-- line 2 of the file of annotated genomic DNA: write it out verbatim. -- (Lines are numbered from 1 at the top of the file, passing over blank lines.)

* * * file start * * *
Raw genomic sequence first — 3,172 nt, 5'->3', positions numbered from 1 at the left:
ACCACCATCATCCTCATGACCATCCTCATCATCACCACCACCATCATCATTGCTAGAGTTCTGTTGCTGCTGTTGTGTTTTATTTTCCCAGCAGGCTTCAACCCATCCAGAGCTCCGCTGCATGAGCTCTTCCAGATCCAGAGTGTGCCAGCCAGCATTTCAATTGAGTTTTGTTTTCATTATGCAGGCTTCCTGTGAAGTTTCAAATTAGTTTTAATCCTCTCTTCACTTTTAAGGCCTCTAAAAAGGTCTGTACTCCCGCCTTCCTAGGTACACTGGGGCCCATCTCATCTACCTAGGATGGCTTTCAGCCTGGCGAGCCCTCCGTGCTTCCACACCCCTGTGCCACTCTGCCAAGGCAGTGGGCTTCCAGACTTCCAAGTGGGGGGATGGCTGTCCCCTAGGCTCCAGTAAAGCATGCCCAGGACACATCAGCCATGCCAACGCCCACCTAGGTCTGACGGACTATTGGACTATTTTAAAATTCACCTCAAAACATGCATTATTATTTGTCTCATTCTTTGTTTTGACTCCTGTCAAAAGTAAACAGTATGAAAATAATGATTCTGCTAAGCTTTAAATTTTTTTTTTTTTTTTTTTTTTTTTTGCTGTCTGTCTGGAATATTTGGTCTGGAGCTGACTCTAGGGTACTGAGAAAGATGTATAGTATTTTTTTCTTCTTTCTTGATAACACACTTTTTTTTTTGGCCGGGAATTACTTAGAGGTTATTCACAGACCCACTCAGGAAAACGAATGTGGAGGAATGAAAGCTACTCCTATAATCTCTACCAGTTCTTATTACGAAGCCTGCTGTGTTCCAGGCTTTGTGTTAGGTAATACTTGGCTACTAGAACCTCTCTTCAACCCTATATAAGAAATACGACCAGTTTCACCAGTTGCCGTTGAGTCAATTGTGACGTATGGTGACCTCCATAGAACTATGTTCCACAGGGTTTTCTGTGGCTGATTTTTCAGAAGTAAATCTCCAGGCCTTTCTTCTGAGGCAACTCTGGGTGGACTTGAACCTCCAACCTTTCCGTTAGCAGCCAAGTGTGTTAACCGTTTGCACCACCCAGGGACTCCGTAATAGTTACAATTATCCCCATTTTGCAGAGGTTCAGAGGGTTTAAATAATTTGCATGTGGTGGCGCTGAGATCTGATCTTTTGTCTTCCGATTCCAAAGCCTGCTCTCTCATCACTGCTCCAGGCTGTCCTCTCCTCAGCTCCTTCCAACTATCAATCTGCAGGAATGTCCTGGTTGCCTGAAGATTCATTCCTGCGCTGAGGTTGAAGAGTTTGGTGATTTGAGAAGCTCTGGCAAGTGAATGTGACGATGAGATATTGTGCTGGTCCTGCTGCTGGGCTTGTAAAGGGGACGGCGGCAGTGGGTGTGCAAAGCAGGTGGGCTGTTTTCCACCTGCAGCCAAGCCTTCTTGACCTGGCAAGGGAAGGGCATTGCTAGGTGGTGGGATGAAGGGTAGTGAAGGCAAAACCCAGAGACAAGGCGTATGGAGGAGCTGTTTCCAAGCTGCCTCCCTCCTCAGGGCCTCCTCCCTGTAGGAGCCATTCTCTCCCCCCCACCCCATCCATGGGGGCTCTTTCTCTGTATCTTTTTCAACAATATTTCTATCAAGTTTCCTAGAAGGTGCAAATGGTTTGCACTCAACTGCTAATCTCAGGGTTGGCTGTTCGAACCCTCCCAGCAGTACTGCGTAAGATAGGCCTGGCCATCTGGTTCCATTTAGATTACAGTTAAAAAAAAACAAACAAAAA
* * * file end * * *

ACCACCATCATCCTCATGACCATCCTCATCATCACCACCACCATCATCATTGCTAGAGTTCTGTTGCTGCTGTTGTGTTTTATTTTCCCAGCAGGCTTCAACCCATCCAGAGCTCCGCTGCATGAGCTCTTCCAGATCCAGAGTGTGCCAGCCAGCATTTCAATTGAGTTTTGTTTTCATTATGCAGGCTTCCTGTGAAGTTTCAAATTAGTTTTAATCCTCTCTTCACTTTTAAGGCCTCTAAAAAGGTCTGTACTCCCGCCTTCCTAGGTACACTGGGGCCCATCTCATCTACCTAGGATGGCTTTCAGCCTGGCGAGCCCTCCGTGCTTCCACACCCCTGTGCCACTCTGCCAAGGCAGTGGGCTTCCAGACTTCCAAGTGGGGGGATGGCTGTCCCCTAGGCTCCAGTAAAGCATGCCCAGGACACATCAGCCATGCCAACGCCCACCTAGGTCTGACGGACTATTGGACTATTTTAAAATTCACCTCAAAACATGCATTATTATTTGTCTCATTCTTTGTTTTGACTCCTGTCAAAAGTAAACAGTATGAAAATAATGATTCTGCTAAGCTTTAAATTTTTTTTTTTTTTTTTTTTTTTTTTGCTGTCTGTCTGGAATATTTGGTCTGGAGCTGACTCTAGGGTACTGAGAAAGATGTATAGTATTTTTTTCTTCTTTCTTGATAACACACTTTTTTTTTTGGCCGGGAATTACTTAGAGGTTATTCACAGACCCACTCAGGAAAACGAATGTGGAGGAATGAAAGCTACTCCTATAATCTCTACCAGTTCTTATTACGAAGCCTGCTGTGTTCCAGGCTTTGTGTTAGGTAATACTTGGCTACTAGAACCTCTCTTCAACCCTATATAAGAAATACGACCAGTTTCACCAGTTGCCGTTGAGTCAATTGTGACGTATGGTGACCTCCATAGAACTATGTTCCACAGGGTTTTCTGTGGCTGATTTTTCAGAAGTAAATCTCCAGGCCTTTCTTCTGAGGCAACTCTGGGTGGACTTGAACCTCCAACCTTTCCGTTAGCAGCCAAGTGTGTTAACCGTTTGCACCACCCAGGGACTCCGTAATAGTTACAATTATCCCCATTTTGCAGAGGTTCAGAGGGTTTAAATAATTTGCATGTGGTGGCGCTGAGATCTGATCTTTTGTCTTCCGATTCCAAAGCCTGCTCTCTCATCACTGCTCCAGGCTGTCCTCTCCTCAGCTCCTTCCAACTATCAATCTGCAGGAATGTCCTGGTTGCCTGAAGATTCATTCCTGCGCTGAGGTTGAAGAGTTTGGTGATTTGAGAAGCTCTGGCAAGTGAATGTGACGATGAGATATTGTGCTGGTCCTGCTGCTGGGCTTGTAAAGGGGACGGCGGCAGTGGGTGTGCAAAGCAGGTGGGCTGTTTTCCACCTGCAGCCAAGCCTTCTTGACCTGGCAAGGGAAGGGCATTGCTAGGTGGTGGGATGAAGGGTAGTGAAGGCAAAACCCAGAGACAAGGCGTATGGAGGAGCTGTTTCCAAGCTGCCTCCCTCCTCAGGGCCTCCTCCCTGTAGGAGCCATTCTCTCCCCCCCACCCCATCCATGGGGGCTCTTTCTCTGTATCTTTTTCAACAATATTTCTATCAAGTTTCCTAGAAGGTGCAAATGGTTTGCACTCAACTGCTAATCTCAGGGTTGGCTGTTCGAACCCTCCCAGCAGTACTGCGTAAGATAGGCCTGGCCATCTGGTTCCATTTAGATTACAGTTAAAAAAAAACAAACAAAAA